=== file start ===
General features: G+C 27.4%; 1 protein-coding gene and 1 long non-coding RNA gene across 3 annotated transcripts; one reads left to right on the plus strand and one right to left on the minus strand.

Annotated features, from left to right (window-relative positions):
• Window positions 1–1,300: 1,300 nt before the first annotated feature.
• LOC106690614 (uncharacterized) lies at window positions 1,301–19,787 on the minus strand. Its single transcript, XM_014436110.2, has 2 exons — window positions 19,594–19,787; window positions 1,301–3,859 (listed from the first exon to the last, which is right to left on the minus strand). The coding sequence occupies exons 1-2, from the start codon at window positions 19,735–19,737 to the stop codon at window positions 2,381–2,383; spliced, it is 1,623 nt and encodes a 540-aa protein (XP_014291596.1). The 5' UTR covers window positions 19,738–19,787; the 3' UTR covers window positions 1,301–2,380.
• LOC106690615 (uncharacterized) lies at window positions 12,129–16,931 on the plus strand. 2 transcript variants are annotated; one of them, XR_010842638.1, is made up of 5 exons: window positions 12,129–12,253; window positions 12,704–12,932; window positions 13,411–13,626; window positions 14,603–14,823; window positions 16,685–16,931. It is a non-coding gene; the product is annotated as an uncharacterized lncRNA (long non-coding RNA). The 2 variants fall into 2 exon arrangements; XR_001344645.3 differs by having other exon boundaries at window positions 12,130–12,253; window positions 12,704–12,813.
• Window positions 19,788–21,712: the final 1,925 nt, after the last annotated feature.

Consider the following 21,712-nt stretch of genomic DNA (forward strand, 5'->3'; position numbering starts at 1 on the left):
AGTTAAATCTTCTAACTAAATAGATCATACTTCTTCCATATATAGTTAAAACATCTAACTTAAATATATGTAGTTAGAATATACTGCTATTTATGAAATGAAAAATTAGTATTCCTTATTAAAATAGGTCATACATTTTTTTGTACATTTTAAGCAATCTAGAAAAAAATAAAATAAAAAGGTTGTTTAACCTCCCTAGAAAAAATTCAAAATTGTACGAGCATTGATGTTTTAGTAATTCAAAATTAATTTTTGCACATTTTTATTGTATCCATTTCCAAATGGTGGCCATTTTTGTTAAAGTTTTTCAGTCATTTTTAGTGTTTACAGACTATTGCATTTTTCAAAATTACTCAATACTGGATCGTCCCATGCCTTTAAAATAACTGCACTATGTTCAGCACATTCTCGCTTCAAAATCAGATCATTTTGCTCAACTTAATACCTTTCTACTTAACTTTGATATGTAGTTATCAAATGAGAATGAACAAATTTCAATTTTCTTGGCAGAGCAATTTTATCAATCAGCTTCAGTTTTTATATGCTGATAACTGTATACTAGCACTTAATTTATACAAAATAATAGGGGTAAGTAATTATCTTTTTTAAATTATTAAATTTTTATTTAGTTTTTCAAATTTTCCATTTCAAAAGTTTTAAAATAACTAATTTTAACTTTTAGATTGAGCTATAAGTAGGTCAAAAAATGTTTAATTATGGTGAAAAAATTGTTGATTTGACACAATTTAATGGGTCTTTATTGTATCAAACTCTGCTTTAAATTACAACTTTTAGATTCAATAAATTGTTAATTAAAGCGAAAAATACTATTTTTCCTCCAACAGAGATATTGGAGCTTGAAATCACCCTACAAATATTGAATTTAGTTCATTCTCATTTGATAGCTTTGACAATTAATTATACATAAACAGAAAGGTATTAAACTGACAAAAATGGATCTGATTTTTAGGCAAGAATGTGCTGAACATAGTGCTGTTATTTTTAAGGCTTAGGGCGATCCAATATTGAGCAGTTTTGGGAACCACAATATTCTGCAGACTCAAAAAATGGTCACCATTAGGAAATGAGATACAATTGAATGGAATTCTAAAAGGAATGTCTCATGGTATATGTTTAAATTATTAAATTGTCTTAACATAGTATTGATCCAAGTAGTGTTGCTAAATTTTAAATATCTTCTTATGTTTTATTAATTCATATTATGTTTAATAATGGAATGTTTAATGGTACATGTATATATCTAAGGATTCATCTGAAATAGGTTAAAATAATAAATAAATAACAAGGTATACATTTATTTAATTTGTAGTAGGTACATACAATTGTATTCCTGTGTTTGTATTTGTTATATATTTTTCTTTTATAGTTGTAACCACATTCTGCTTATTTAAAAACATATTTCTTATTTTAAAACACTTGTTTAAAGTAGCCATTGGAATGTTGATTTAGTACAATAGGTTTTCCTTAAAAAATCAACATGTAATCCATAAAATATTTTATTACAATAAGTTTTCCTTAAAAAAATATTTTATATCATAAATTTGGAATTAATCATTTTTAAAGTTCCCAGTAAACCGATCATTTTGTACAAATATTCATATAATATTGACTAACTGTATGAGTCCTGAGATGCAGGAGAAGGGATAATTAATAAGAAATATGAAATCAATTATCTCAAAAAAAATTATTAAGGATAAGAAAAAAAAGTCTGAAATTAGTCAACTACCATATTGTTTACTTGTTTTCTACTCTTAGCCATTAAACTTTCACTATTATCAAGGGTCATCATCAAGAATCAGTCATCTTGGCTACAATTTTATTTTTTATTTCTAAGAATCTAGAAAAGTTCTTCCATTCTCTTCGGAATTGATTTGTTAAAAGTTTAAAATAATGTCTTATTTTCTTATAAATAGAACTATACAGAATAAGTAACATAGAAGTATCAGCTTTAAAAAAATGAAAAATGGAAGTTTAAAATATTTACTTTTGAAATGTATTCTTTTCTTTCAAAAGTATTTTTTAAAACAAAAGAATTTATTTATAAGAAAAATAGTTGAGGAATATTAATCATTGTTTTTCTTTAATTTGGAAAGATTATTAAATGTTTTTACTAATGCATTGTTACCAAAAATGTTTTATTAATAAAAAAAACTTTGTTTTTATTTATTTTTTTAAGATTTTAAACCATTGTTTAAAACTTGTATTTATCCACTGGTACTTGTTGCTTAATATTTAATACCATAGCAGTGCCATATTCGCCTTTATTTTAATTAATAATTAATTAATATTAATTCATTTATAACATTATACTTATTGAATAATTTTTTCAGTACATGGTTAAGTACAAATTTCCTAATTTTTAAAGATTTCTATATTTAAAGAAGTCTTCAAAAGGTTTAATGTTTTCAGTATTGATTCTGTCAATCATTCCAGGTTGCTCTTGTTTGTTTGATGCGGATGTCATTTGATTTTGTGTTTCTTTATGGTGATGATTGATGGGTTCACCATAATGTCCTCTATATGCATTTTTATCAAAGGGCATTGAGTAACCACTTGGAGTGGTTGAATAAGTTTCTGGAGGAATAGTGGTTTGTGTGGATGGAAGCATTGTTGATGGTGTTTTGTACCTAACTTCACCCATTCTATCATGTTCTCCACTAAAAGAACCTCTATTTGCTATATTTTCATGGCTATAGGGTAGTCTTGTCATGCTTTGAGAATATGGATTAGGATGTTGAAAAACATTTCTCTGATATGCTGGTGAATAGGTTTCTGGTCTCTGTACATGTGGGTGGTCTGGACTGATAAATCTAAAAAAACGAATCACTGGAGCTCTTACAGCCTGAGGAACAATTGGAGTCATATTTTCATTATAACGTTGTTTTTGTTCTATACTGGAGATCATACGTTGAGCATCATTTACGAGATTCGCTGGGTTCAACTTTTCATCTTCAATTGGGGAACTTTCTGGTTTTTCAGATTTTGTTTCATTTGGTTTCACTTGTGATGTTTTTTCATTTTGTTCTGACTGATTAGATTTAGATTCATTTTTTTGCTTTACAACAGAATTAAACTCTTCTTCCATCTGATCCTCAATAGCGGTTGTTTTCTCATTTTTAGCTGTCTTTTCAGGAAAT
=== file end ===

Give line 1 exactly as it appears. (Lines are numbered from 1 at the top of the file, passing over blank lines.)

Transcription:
General features: G+C 27.4%; 1 protein-coding gene and 1 long non-coding RNA gene across 3 annotated transcripts; one reads left to right on the plus strand and one right to left on the minus strand.